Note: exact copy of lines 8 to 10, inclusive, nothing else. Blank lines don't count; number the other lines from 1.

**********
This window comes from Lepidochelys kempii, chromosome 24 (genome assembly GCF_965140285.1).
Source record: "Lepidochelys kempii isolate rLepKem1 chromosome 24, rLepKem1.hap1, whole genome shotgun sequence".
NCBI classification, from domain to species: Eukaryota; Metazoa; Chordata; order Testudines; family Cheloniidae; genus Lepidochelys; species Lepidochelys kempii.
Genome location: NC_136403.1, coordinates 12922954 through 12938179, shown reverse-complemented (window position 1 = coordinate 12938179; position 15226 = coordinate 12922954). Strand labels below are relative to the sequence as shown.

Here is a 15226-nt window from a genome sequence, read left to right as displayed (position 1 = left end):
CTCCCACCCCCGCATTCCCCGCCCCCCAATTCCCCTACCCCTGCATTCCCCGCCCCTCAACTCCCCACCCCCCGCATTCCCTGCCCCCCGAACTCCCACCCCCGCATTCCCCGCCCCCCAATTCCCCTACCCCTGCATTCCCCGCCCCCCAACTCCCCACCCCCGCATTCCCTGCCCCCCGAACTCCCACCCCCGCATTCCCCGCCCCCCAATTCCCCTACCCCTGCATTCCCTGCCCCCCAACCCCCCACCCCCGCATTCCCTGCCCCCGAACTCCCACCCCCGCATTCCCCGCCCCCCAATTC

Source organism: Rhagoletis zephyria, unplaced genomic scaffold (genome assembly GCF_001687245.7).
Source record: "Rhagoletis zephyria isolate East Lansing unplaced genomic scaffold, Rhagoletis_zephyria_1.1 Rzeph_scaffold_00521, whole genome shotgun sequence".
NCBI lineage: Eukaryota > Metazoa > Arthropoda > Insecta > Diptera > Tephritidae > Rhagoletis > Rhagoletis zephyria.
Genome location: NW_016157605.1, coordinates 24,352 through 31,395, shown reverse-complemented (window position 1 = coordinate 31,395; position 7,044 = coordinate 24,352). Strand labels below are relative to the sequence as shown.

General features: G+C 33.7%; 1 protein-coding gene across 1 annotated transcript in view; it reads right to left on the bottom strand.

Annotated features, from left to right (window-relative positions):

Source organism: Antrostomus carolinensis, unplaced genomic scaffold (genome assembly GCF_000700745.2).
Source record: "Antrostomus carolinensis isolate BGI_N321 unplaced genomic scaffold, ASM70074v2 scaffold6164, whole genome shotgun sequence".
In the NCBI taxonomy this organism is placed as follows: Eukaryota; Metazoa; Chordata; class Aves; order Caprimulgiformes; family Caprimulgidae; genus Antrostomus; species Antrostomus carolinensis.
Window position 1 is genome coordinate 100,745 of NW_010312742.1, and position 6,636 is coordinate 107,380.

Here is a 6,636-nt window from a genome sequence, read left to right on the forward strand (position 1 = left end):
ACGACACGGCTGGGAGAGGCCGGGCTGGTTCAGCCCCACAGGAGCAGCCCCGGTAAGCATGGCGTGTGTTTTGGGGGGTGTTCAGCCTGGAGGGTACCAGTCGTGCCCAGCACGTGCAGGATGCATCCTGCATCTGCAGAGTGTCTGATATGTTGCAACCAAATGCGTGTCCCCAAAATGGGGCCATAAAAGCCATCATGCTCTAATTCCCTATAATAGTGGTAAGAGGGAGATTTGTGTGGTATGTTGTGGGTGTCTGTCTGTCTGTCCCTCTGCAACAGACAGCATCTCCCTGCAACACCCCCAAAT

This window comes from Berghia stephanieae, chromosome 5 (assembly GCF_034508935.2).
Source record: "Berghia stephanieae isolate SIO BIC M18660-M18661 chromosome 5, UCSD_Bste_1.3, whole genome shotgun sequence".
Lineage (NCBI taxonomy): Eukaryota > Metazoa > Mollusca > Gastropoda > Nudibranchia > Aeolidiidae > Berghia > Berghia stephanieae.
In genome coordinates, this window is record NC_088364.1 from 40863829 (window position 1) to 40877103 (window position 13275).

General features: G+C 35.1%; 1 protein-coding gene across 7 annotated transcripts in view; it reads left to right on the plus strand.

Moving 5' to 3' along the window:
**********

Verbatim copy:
Source record: "Rhagoletis zephyria isolate East Lansing unplaced genomic scaffold, Rhagoletis_zephyria_1.1 Rzeph_scaffold_00521, whole genome shotgun sequence".
NCBI lineage: Eukaryota > Metazoa > Arthropoda > Insecta > Diptera > Tephritidae > Rhagoletis > Rhagoletis zephyria.
Genome location: NW_016157605.1, coordinates 24,352 through 31,395, shown reverse-complemented (window position 1 = coordinate 31,395; position 7,044 = coordinate 24,352). Strand labels below are relative to the sequence as shown.